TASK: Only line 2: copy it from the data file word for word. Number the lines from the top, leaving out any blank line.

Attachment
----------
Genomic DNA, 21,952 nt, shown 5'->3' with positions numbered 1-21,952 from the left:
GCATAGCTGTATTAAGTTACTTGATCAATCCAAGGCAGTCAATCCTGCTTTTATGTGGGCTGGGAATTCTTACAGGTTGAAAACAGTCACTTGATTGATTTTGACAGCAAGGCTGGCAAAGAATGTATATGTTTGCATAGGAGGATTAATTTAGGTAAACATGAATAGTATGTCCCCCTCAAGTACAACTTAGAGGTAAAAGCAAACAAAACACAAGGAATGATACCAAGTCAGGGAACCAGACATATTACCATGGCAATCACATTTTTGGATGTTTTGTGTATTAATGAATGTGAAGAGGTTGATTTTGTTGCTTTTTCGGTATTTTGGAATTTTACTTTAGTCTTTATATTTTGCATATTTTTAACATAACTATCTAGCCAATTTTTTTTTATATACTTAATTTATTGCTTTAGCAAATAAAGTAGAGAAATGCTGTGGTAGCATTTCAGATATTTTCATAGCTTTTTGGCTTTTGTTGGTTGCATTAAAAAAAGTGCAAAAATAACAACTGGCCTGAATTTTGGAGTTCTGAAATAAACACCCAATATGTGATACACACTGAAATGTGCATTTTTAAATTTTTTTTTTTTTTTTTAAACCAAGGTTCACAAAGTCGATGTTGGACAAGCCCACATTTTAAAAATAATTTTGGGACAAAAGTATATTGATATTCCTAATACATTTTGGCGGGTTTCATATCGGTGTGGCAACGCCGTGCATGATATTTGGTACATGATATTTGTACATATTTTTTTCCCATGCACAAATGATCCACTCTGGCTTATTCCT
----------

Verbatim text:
GCATAGCTGTATTAAGTTACTTGATCAATCCAAGGCAGTCAATCCTGCTTTTATGTGGGCTGGGAATTCTTACAGGTTGAAAACAGTCACTTGATTGATTTTGACAGCAAGGCTGGCAAAGAATGTATATGTTTGCATAGGAGGATTAATTTAGGTAAACATGAATAGTATGTCCCCCTCAAGTACAACTTAGAGGTAAAAGCAAACAAAACACAAGGAATGATACCAAGTCAGGGAACCAGACATATTACCATGGCAATCACATTTTTGGATGTTTTGTGTATTAATGAATGTGAAGAGGTTGATTTTGTTGCTTTTTCGGTATTTTGGAATTTTACTTTAGTCTTTATATTTTGCATATTTTTAACATAACTATCTAGCCAATTTTTTTTTATATACTTAATTTATTGCTTTAGCAAATAAAGTAGAGAAATGCTGTGGTAGCATTTCAGATATTTTCATAGCTTTTTGGCTTTTGTTGGTTGCATTAAAAAAAGTGCAAAAATAACAACTGGCCTGAATTTTGGAGTTCTGAAATAAACACCCAATATGTGATACACACTGAAATGTGCATTTTTAAATTTTTTTTTTTTTTTTTAAACCAAGGTTCACAAAGTCGATGTTGGACAAGCCCACATTTTAAAAATAATTTTGGGACAAAAGTATATTGATATTCCTAATACATTTTGGCGGGTTTCATATCGGTGTGGCAACGCCGTGCATGATATTTGGTACATGATATTTGTACATATTTTTTTCCCATGCACAAATGATCCACTCTGGCTTATTCCT